Because I like cliches

It was a dark and stormy night.

Except it wasn’t. It was actually quite sunny, with a hint of clouds and the smell of fresh coffee in the air. I sat in front of a pleasant Parisien cafe, wearing my favorite summer dress and earrings, and desperately wished for it to be dark and stormy. That would have been easier to deal with, instead of the whole world being happy just to spite me.

The waiter was sympathetic, when he saw my red eyes. He left the coffee and croissant on my table with a few extra napkins. I just kept staring at the screen of my phone, reading the words over and over again. ‘I want a divorce.’

Why did he want a divorce? This was supposed to be a second honeymoon. We’d had some arguments. It was nothing serious. Even this was supposed to be a date, of sorts. But I was here, and he was late, and all I had was one stupid fucking text message.

Maybe things hadn’t been as good as I thought they were.

I wasn’t all that hungry. It’s hard to be hungry when you’re crying. I managed to drink the coffee, if only to avoid drawing too much attention from the nice older couple sitting at another table. Contrary to everything I’d been told, I’d met few people who knew much English, and I didn’t feel like being consoled by a stranger who couldn’t understand me. Every thought I had seemed to pull me back to Seattle – the house, the car, the dog. Who was going to get the nice couch in the den. Thank god we didn’t have any kids yet. Thank god I still had a chance to rejoin the dating scene at the matronly age of thirty-five, and get disappointed all over again.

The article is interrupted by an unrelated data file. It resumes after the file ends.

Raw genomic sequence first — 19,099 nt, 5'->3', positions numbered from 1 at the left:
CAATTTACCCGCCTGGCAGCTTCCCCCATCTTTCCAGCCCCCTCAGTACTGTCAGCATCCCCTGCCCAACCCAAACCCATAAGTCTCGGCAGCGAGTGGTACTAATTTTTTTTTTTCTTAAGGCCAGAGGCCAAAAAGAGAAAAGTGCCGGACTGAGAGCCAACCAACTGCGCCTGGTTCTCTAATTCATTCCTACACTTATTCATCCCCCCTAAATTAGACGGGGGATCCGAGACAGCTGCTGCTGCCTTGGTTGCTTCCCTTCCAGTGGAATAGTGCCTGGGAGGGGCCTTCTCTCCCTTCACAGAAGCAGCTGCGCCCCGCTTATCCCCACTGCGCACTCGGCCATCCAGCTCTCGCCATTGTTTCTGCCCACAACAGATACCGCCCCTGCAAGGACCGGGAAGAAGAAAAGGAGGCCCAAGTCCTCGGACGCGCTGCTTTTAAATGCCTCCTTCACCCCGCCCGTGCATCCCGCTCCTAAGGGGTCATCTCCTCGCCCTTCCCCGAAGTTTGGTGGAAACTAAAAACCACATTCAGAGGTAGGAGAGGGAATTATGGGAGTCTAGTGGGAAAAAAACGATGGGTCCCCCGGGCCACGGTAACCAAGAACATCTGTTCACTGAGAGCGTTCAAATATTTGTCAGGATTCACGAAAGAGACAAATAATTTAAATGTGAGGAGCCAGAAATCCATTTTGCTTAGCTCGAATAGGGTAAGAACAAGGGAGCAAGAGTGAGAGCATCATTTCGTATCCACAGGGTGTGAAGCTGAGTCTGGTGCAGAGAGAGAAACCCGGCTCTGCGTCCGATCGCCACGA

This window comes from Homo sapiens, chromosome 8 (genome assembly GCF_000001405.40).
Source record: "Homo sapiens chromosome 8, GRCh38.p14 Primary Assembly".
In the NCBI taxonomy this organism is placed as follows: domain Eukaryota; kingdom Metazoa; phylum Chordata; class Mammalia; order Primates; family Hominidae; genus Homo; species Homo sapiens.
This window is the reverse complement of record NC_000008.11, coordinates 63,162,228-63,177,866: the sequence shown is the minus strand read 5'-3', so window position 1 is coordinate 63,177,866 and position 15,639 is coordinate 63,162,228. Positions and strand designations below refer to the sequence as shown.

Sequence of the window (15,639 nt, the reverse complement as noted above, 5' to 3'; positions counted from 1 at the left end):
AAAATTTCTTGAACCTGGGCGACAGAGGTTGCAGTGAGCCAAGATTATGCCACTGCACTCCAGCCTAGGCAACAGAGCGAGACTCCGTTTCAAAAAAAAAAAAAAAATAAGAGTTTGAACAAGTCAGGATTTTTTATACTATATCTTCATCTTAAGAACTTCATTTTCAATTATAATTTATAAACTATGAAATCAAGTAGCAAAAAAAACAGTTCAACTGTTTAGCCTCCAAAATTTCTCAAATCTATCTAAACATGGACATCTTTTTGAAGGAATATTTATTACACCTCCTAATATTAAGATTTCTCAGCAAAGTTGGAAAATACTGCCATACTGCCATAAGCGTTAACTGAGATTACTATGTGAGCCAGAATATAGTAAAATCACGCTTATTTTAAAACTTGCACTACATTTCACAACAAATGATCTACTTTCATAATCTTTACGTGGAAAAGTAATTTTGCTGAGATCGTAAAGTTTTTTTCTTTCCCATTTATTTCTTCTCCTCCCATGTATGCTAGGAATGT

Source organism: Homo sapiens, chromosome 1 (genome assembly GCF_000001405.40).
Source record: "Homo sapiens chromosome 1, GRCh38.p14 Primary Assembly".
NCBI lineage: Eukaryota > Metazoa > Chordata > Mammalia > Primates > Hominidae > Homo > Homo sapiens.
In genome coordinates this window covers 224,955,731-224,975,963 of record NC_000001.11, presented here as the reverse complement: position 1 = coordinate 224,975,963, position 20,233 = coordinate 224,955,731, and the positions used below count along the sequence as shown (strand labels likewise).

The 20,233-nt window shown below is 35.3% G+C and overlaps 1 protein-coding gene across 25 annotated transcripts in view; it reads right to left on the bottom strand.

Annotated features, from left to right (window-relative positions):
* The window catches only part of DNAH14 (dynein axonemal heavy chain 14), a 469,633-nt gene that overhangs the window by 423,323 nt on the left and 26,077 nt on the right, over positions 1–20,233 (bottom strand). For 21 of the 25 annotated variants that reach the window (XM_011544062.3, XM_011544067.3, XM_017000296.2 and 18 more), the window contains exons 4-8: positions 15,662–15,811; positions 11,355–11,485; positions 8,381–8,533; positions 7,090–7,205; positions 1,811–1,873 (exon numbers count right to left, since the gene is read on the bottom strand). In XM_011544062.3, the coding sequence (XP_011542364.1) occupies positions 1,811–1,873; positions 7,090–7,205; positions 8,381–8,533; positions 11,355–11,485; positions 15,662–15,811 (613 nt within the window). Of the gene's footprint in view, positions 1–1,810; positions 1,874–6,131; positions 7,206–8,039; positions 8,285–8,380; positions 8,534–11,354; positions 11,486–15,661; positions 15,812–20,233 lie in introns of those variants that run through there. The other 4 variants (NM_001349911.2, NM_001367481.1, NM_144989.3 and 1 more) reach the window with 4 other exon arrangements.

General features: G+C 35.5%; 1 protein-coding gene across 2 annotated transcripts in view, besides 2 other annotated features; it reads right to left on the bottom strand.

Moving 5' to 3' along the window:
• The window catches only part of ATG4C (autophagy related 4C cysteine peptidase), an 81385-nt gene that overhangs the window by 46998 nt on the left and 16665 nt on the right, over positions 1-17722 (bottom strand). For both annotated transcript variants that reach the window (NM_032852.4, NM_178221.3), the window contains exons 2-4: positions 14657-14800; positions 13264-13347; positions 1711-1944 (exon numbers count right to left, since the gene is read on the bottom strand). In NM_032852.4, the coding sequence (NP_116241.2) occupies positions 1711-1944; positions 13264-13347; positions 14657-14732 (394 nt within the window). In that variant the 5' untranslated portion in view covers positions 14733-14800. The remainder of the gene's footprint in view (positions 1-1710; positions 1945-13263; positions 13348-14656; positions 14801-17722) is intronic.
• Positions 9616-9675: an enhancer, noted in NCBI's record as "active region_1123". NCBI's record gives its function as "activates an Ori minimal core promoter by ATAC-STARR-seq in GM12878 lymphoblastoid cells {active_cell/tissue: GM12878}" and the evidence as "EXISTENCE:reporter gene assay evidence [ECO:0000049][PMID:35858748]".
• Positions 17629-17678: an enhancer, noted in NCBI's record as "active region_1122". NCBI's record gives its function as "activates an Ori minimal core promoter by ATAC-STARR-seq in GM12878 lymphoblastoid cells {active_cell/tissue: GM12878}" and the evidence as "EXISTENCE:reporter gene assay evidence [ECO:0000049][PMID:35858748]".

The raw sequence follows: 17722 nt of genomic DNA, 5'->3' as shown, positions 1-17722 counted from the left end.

Seven years, all gone. I started crying again.

A shadow crossed the table, and at first I ignored it. Then a hand reached into my field of view with a handkerchief.

I looked up. The man was tall – taller than him, anyway – and he had kind eyes. All the French dressed well, and he was no exception. A light suit, white shirt open at the neck, no tie; but dark hair peppered with grey. Blue eyes.

I took the handkerchief. “Don’t cry,” he said gently. His voice was deep, with a lilting French accent that softened every harsh sound. “May I join you?”

I didn’t have the energy, or the heart, to say no. He took the seat across from me, and took my hand as I wiped my eyes. “Is it very bad news?” he asked.

“My husband left me,” I croaked. “He – he told me he wants a divorce.”

“Ahh, that is so sad! And you are here, in the City of Love. This must be very hard for you.”

I nodded, and sniffed. “He sent me a text message,” I said, and showed him.

He tutted. “A cowardly way to say something that causes so much pain.” He squeezed my hand. “It will pass. Such things always do. Believe me, the French know all the ways that love can fail, and yet – here we are.”

He smiled, and I half-smiled back. “What’s your name?” I asked.

“Romeo.”

“I mean your real name.”

“I am not joking,” he said with a chuckle. “My mother had a strange sense of humor. What is yours?”

“Julia,” I said. “I’m from America.”

“I can tell. Only American women sit alone in cafes and cry over the silliness of men. And now, there you are – you smile a little more! If you stay another month or two, you will laugh like a French woman at every man.”

I actually did laugh at that. “You know, every young girl back home hopes that someday she’ll meet a tall, dark, handsome stranger someday,” I said jokingly. “I just never thought I’d meet one like this.”

“Paris is also the city of serendipity,” he said. “…Would you like me to stay a while?”

I thought about it for a moment, then nodded. “Maybe just a little while?” Maybe I could stop crying, and find my way back to the hotel without feeling like a total wreck.

He smiled, and flagged down the waiter. The French was quick-fire and too much for me to catch, but the waiter gave me a big grin as he scooted back to the kitchen.

“What did you ask for?” I said.

“You call them ‘cream puffs’, I believe. A perfect dessert for the mending of a broken heart, along with some fine coffee, a nice day, and good company. Now…” He reached out, and brushed a tear from my cheek. “…Don’t cry, Julia. You will feel better soon.”

I squeezed his hand back. “Thank you,” I whispered.

He lifted my hand, and kissed my fingers. He was actually right.

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